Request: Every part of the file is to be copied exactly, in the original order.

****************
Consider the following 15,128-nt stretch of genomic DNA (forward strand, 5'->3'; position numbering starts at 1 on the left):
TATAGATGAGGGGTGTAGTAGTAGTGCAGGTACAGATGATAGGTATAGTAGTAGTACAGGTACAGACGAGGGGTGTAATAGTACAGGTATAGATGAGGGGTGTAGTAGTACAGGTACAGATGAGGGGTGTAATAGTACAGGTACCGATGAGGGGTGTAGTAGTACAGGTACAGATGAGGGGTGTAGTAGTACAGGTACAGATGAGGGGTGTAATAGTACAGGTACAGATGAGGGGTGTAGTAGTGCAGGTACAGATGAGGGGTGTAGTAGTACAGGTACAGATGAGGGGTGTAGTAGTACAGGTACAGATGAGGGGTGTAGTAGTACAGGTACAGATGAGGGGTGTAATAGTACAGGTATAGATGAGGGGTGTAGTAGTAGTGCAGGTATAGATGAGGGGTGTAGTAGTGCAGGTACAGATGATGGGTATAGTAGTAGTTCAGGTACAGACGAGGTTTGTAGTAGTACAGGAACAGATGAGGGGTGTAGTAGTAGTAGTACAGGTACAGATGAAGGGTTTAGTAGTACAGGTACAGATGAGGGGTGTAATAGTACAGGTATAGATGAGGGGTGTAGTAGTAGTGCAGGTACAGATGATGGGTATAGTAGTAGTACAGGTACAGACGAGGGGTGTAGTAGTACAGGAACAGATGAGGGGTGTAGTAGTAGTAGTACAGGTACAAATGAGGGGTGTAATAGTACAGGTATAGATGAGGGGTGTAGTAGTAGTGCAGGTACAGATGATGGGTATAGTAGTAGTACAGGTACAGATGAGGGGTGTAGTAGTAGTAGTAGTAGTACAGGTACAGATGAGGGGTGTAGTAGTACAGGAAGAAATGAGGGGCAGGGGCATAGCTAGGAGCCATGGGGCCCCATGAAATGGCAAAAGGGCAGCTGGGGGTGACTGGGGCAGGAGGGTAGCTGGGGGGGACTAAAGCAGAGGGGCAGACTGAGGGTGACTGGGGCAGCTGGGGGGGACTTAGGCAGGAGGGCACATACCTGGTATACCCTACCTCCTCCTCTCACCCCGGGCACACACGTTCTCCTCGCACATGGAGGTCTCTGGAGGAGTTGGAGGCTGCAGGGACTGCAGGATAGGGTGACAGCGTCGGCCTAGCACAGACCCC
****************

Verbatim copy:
Consider the following 15,128-nt stretch of genomic DNA (forward strand, 5'->3'; position numbering starts at 1 on the left):
TATAGATGAGGGGTGTAGTAGTAGTGCAGGTACAGATGATAGGTATAGTAGTAGTACAGGTACAGACGAGGGGTGTAATAGTACAGGTATAGATGAGGGGTGTAGTAGTACAGGTACAGATGAGGGGTGTAATAGTACAGGTACCGATGAGGGGTGTAGTAGTACAGGTACAGATGAGGGGTGTAGTAGTACAGGTACAGATGAGGGGTGTAATAGTACAGGTACAGATGAGGGGTGTAGTAGTGCAGGTACAGATGAGGGGTGTAGTAGTACAGGTACAGATGAGGGGTGTAGTAGTACAGGTACAGATGAGGGGTGTAGTAGTACAGGTACAGATGAGGGGTGTAATAGTACAGGTATAGATGAGGGGTGTAGTAGTAGTGCAGGTATAGATGAGGGGTGTAGTAGTGCAGGTACAGATGATGGGTATAGTAGTAGTTCAGGTACAGACGAGGTTTGTAGTAGTACAGGAACAGATGAGGGGTGTAGTAGTAGTAGTACAGGTACAGATGAAGGGTTTAGTAGTACAGGTACAGATGAGGGGTGTAATAGTACAGGTATAGATGAGGGGTGTAGTAGTAGTGCAGGTACAGATGATGGGTATAGTAGTAGTACAGGTACAGACGAGGGGTGTAGTAGTACAGGAACAGATGAGGGGTGTAGTAGTAGTAGTACAGGTACAAATGAGGGGTGTAATAGTACAGGTATAGATGAGGGGTGTAGTAGTAGTGCAGGTACAGATGATGGGTATAGTAGTAGTACAGGTACAGATGAGGGGTGTAGTAGTAGTAGTAGTAGTACAGGTACAGATGAGGGGTGTAGTAGTACAGGAAGAAATGAGGGGCAGGGGCATAGCTAGGAGCCATGGGGCCCCATGAAATGGCAAAAGGGCAGCTGGGGGTGACTGGGGCAGGAGGGTAGCTGGGGGGGACTAAAGCAGAGGGGCAGACTGAGGGTGACTGGGGCAGCTGGGGGGGACTTAGGCAGGAGGGCACATACCTGGTATACCCTACCTCCTCCTCTCACCCCGGGCACACACGTTCTCCTCGCACATGGAGGTCTCTGGAGGAGTTGGAGGCTGCAGGGACTGCAGGATAGGGTGACAGCGTCGGCCTAGCACAGACCCC